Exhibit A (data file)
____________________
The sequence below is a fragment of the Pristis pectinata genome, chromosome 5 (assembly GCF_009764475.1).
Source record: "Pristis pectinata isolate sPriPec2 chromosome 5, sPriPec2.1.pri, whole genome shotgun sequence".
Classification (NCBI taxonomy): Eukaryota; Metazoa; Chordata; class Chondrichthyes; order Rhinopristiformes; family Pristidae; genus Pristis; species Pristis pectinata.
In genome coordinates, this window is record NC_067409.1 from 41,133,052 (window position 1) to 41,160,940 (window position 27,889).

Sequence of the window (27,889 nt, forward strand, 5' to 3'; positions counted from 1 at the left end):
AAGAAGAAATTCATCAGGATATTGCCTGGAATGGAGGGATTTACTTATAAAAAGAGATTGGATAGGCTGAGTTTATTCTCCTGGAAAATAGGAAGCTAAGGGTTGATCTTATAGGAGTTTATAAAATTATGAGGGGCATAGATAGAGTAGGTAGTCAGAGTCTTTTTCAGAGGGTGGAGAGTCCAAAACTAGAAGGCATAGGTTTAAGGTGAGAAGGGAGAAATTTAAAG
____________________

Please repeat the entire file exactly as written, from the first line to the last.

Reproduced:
The sequence below is a fragment of the Pristis pectinata genome, chromosome 5 (assembly GCF_009764475.1).
Source record: "Pristis pectinata isolate sPriPec2 chromosome 5, sPriPec2.1.pri, whole genome shotgun sequence".
Classification (NCBI taxonomy): Eukaryota; Metazoa; Chordata; class Chondrichthyes; order Rhinopristiformes; family Pristidae; genus Pristis; species Pristis pectinata.
In genome coordinates, this window is record NC_067409.1 from 41,133,052 (window position 1) to 41,160,940 (window position 27,889).

Sequence of the window (27,889 nt, forward strand, 5' to 3'; positions counted from 1 at the left end):
AAGAAGAAATTCATCAGGATATTGCCTGGAATGGAGGGATTTACTTATAAAAAGAGATTGGATAGGCTGAGTTTATTCTCCTGGAAAATAGGAAGCTAAGGGTTGATCTTATAGGAGTTTATAAAATTATGAGGGGCATAGATAGAGTAGGTAGTCAGAGTCTTTTTCAGAGGGTGGAGAGTCCAAAACTAGAAGGCATAGGTTTAAGGTGAGAAGGGAGAAATTTAAAG